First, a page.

Top 13 Ancient Egyptian temples:
Only the Egyptian pharaohs and priests had access to the temples, although the people could only reach the courtyards during the ceremonies. The rituals that were carried out in them revolved around achieving the protection of the people against the dark energies, and thus to seek the prosperity of ancient Egypt.
Karnak Temple. A complex that not only housed the seat of the great god Amon but also constituted the site of numerous chapels and temples dedicated to other gods.
The Karnak Temple is the largest in Egypt and was throughout history a vast source of knowledge regarding Egyptian culture and deities. Even today, excavations continue to bring to light new discoveries. This is not surprising considering that it was built between 2200 and 360 BC by different pharaohs such as Hatshepsut, Seti I, Ramses II and Ramses III.
The enclosure where the Karnak Temple has located measures 2,400 meters in perimeter and is surrounded by an 8-meter thick adobe wall. The main enclosure for the Temple of Amun retains inside other temples such as those of Khonsu, Ptah, Osiris, the Temple of divine regeneration of Taharqa, Jubilee Temple of Amenhotep II and Ramses III. There are also chapels such as the Tripartite Chapel of the Boat of Seti II.
In Ancient Egypt, the construction of temples always began at the sanctuary, which means that Karnak was started at the center and completed at the entrances to the enclosure. The whole complex was richly decorated and painted in bright colors. The Great Temple of Amon was built along two main axes (east to west and north to south). The core of the temple was located on a mound that must have been sacred, and from this point, the temple expanded and not just towards the Nile, as would have been the case.
Temple of Luxor. Started by Amenophis III and finished by Ramses II, dedicated to Amon-Ra, Mut.
Two great builders as Amenhotep III and Ramses II were the main responsible for the construction of the temple dedicated to Amun: during the rule of Amenhotep III was built the interior, and the outer enclosure was built under the mandate of Ramses II. But they were not the only ones who left their mark on the great temple. Tutankhamun, Horemheb and even Alexander the Great himself mobilized their workers in pursuit of immortalization.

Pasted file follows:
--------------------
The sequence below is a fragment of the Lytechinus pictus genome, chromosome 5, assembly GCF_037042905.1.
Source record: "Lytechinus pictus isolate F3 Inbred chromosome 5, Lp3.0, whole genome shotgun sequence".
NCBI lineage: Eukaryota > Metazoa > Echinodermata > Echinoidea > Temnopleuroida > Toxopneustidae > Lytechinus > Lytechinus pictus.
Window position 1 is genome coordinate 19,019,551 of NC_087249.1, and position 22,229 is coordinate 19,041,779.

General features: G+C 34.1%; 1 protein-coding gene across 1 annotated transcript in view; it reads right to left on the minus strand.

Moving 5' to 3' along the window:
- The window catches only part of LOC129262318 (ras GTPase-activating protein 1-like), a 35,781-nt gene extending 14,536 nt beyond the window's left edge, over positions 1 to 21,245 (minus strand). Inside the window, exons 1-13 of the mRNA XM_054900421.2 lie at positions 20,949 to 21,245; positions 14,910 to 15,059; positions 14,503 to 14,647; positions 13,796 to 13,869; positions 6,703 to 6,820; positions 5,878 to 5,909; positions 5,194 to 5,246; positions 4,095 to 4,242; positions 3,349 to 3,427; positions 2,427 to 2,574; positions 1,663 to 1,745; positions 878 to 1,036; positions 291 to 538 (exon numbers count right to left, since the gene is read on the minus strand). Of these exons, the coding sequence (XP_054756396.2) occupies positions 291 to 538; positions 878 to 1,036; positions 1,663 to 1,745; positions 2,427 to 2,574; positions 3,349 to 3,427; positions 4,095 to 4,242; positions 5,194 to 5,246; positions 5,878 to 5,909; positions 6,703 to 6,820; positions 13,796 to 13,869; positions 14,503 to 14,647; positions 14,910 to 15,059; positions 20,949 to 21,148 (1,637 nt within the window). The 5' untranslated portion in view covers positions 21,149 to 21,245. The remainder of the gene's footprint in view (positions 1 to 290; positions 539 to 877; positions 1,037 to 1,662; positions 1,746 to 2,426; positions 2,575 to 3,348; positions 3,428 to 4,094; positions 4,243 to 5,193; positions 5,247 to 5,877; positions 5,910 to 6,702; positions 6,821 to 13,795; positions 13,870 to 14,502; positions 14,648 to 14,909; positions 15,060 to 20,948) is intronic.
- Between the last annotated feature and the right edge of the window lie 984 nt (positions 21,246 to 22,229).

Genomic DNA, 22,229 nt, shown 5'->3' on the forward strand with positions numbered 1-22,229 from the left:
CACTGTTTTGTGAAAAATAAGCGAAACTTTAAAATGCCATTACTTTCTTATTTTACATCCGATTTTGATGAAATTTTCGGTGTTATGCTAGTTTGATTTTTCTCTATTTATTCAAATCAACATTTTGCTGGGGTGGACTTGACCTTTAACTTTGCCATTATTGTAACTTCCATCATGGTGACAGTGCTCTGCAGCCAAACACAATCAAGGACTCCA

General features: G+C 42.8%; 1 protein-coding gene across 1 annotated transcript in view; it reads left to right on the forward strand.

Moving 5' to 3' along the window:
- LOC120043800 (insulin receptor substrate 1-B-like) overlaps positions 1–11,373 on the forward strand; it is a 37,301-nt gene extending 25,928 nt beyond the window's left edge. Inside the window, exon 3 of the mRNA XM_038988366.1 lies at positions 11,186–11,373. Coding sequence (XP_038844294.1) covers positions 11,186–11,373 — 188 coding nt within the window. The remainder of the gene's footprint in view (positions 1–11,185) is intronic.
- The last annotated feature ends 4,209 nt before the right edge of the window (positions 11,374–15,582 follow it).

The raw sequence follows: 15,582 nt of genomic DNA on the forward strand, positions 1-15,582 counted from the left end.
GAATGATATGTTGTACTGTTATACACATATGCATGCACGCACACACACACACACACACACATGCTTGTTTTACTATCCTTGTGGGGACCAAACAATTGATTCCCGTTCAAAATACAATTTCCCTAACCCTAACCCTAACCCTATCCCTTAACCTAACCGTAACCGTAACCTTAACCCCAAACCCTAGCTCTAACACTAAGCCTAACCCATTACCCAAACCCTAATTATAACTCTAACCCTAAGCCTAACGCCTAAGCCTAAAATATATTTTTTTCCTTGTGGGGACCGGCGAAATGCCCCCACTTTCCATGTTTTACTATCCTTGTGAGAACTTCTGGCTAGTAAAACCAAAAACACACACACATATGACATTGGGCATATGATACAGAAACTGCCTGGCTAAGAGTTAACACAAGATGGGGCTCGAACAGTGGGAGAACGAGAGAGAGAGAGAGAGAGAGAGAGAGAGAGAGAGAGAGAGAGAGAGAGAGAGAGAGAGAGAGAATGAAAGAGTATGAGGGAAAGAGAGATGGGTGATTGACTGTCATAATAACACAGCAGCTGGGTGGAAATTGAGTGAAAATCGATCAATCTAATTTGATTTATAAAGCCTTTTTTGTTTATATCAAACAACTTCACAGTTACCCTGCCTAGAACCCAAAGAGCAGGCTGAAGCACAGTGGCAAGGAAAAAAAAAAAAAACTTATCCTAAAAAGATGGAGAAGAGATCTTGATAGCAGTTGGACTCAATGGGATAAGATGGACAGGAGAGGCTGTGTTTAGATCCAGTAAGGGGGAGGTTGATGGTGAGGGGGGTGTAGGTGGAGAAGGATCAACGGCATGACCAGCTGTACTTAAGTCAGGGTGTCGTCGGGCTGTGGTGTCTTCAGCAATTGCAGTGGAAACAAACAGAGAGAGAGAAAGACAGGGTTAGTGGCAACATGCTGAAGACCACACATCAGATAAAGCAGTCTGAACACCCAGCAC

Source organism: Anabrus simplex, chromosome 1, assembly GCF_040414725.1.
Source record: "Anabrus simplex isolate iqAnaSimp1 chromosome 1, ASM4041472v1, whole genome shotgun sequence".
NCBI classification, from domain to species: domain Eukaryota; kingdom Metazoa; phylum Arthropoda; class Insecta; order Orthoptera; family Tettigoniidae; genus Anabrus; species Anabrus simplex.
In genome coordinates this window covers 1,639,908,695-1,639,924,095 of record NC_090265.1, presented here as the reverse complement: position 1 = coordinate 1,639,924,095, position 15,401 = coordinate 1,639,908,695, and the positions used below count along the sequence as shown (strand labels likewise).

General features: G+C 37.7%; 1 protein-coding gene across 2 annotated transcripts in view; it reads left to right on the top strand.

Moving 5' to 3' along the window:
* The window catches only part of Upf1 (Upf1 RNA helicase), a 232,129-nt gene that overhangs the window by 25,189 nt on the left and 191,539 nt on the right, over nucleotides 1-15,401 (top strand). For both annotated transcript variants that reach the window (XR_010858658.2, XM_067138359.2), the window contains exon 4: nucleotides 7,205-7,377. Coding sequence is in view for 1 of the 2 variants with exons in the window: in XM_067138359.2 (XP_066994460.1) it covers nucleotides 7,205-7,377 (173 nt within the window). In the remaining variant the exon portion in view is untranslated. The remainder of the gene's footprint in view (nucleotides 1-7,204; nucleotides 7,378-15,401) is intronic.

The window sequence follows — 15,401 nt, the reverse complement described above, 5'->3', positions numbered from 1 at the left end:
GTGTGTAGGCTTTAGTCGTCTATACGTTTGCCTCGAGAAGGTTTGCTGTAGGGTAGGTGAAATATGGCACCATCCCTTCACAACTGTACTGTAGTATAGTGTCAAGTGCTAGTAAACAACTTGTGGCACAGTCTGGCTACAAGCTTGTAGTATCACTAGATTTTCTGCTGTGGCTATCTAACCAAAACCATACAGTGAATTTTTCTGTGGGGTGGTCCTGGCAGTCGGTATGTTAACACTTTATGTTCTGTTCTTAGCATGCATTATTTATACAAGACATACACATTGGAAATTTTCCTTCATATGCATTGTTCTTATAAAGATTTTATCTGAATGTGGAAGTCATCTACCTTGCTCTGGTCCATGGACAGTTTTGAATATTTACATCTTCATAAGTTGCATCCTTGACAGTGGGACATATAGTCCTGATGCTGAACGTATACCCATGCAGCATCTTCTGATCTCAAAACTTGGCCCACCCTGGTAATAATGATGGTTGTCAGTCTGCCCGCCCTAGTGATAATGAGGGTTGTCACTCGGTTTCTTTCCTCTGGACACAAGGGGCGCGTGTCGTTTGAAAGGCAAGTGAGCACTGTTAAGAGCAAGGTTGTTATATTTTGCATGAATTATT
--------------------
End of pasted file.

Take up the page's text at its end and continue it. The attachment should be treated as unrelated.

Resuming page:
The temple follows quite faithfully the model of the classical constructions: it consists of a large central courtyard, a hypostyle room, a vestibule, and a sanctuary. The entrance to the temple was decorated with a poem by Pentaur, alluding to the value of the pharaoh in battle. Two obelisks were erected at the front: one of them, 25 meters high, remains there, while the other was moved to Place de la Concorde in Paris in 1836 as a gift from Mohamed Ali.
The entrance is also where the seated statues of Ramses II are located, of unimaginable size, decorated with images of prisoners representing the nine peoples conquered by Egypt. They are made of gray granite and measure more than 15 meters and a half high.
The courtyard is composed of 74 columns in which you can see the pharaoh with different deities. In the center, a sanctuary consists of three chapels, dedicated to Amun, Mut, and Khonsu, decorated by Ramses II. They served as storage for the sacred boats.
3-Dendera Temple complex
Dendera is a small village located on the west bank of the Nile, 60 km north of Luxor. The temple of Dendera, also known as the House of Hathor, is dedicated to Hathor, the goddess of love, joy, and beauty, who the Greeks assimilate with their Aphrodite.